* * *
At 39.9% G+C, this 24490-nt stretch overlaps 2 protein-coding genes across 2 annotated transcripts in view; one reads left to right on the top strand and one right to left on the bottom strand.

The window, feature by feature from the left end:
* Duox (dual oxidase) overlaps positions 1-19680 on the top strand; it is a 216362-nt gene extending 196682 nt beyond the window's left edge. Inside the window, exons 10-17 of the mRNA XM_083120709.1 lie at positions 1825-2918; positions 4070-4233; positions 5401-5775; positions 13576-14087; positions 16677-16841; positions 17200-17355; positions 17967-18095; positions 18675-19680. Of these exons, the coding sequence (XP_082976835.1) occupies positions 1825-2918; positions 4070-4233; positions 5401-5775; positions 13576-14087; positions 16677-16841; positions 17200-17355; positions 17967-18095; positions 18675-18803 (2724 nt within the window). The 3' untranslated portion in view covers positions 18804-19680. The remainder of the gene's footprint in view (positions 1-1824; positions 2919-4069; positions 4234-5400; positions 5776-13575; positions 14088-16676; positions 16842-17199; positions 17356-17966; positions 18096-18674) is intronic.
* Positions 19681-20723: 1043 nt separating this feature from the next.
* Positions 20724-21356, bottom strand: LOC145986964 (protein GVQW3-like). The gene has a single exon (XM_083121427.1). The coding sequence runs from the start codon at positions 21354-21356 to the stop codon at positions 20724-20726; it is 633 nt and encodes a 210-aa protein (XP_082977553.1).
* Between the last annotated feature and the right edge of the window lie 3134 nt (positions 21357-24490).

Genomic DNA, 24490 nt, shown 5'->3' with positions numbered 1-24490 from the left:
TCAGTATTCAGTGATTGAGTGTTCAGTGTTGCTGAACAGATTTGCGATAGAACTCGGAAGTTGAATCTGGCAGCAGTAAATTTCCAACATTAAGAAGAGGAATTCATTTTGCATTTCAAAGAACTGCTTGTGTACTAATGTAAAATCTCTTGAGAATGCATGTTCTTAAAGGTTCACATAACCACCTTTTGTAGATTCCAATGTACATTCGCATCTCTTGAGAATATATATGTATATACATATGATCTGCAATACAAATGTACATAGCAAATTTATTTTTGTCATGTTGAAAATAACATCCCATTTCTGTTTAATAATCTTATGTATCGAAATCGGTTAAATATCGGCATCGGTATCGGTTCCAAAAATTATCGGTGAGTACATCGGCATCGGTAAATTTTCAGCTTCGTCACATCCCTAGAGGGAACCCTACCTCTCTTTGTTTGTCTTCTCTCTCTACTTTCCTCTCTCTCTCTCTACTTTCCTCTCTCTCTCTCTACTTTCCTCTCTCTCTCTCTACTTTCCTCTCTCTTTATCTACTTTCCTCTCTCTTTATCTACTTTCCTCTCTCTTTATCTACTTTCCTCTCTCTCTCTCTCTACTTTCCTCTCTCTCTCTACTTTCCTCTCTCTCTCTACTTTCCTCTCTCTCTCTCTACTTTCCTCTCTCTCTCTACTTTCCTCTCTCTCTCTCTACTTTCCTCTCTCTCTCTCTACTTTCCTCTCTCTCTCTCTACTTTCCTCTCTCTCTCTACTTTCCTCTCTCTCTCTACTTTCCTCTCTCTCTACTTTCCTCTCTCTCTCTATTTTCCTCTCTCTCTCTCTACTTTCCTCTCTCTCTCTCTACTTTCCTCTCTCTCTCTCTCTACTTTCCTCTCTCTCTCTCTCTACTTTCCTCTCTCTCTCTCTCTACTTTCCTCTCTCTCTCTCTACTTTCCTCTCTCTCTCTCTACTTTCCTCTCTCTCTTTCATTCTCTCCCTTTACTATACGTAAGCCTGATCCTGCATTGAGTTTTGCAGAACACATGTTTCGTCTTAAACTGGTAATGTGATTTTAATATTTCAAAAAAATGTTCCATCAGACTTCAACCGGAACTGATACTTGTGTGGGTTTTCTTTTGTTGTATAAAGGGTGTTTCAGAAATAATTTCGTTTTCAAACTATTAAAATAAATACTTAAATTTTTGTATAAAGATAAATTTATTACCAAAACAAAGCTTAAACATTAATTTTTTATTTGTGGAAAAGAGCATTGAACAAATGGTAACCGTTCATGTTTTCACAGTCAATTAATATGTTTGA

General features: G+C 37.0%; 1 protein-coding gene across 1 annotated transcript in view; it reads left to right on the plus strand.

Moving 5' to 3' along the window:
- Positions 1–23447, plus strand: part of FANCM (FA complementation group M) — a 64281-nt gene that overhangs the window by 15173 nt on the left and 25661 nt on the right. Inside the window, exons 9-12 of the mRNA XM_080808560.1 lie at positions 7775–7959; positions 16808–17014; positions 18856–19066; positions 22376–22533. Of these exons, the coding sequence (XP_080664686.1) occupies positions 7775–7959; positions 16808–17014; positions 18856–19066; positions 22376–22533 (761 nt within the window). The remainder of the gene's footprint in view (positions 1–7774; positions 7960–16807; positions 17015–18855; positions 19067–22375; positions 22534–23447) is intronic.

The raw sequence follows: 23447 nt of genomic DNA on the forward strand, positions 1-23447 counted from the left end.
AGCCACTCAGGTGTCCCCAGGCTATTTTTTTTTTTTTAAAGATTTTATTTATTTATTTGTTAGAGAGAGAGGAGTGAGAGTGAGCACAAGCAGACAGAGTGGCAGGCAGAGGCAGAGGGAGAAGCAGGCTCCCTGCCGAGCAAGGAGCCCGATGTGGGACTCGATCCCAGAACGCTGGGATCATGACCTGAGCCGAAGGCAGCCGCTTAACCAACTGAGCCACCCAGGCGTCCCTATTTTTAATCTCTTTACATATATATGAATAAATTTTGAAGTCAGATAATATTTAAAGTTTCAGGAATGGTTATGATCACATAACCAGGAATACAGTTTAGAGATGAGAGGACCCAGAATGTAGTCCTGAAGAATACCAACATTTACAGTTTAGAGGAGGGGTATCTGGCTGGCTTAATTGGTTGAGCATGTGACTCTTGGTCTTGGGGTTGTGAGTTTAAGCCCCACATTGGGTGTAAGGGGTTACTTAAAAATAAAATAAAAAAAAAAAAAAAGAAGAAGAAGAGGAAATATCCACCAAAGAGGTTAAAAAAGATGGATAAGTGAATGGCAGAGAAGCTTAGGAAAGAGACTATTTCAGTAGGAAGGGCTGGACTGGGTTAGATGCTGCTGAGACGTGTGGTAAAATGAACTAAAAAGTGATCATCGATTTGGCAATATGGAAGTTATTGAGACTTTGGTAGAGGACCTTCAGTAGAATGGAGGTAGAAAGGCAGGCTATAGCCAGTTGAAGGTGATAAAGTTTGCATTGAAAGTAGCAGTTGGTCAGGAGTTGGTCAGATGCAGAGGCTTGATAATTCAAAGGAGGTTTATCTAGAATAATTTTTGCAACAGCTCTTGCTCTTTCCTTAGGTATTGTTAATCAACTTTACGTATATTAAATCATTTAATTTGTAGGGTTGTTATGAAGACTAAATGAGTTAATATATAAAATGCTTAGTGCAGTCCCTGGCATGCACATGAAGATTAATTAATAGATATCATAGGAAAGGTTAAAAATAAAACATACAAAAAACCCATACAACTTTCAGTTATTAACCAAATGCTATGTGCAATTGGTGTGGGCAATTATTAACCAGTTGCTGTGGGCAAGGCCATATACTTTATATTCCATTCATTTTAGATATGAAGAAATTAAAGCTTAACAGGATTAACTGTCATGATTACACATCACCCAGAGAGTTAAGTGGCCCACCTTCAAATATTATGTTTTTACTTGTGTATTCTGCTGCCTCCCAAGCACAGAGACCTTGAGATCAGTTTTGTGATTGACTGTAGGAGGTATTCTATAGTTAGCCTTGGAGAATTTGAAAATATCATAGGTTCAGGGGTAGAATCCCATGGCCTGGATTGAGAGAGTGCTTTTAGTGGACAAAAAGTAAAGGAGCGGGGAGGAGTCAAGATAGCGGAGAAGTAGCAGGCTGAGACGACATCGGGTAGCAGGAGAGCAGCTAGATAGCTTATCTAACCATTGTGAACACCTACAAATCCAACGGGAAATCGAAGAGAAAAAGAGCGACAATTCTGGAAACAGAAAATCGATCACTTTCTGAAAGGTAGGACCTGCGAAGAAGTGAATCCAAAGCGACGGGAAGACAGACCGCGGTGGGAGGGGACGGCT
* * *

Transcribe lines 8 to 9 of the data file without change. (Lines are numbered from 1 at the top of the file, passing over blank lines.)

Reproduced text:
TCAGTATTCAGTGATTGAGTGTTCAGTGTTGCTGAACAGATTTGCGATAGAACTCGGAAGTTGAATCTGGCAGCAGTAAATTTCCAACATTAAGAAGAGGAATTCATTTTGCATTTCAAAGAACTGCTTGTGTACTAATGTAAAATCTCTTGAGAATGCATGTTCTTAAAGGTTCACATAACCACCTTTTGTAGATTCCAATGTACATTCGCATCTCTTGAGAATATATATGTATATACATATGATCTGCAATACAAATGTACATAGCAAATTTATTTTTGTCATGTTGAAAATAACATCCCATTTCTGTTTAATAATCTTATGTATCGAAATCGGTTAAATATCGGCATCGGTATCGGTTCCAAAAATTATCGGTGAGTACATCGGCATCGGTAAATTTTCAGCTTCGTCACATCCCTAGAGGGAACCCTACCTCTCTTTGTTTGTCTTCTCTCTCTACTTTCCTCTCTCTCTCTCTACTTTCCTCTCTCTCTCTCTACTTTCCTCTCTCTCTCTCTACTTTCCTCTCTCTTTATCTACTTTCCTCTCTCTTTATCTACTTTCCTCTCTCTTTATCTACTTTCCTCTCTCTCTCTCTCTACTTTCCTCTCTCTCTCTACTTTCCTCTCTCTCTCTACTTTCCTCTCTCTCTCTCTACTTTCCTCTCTCTCTCTACTTTCCTCTCTCTCTCTCTACTTTCCTCTCTCTCTCTCTACTTTCCTCTCTCTCTCTCTACTTTCCTCTCTCTCTCTACTTTCCTCTCTCTCTCTACTTTCCTCTCTCTCTACTTTCCTCTCTCTCTCTATTTTCCTCTCTCTCTCTCTACTTTCCTCTCTCTCTCTCTACTTTCCTCTCTCTCTCTCTCTACTTTCCTCTCTCTCTCTCTCTACTTTCCTCTCTCTCTCTCTCTACTTTCCTCTCTCTCTCTCTACTTTCCTCTCTCTCTCTCTACTTTCCTCTCTCTCTTTCATTCTCTCCCTTTACTATACGTAAGCCTGATCCTGCATTGAGTTTTGCAGAACACATGTTTCGTCTTAAACTGGTAATGTGATTTTAATATTTCAAAAAAATGTTCCATCAGACTTCAACCGGAACTGATACTTGTGTGGGTTTTCTTTTGTTGTATAAAGGGTGTTTCAGAAATAATTTCGTTTTCAAACTATTAAAATAAATACTTAAATTTTTGTATAAAGATAAATTTATTACCAAAACAAAGCTTAAACATTAATTTTTTATTTGTGGAAAAGAGCATTGAACAAATGGTAACCGTTCATGTTTTCACAGTCAATTAATATGTTTGA

General features: G+C 37.0%; 1 protein-coding gene across 1 annotated transcript in view; it reads left to right on the plus strand.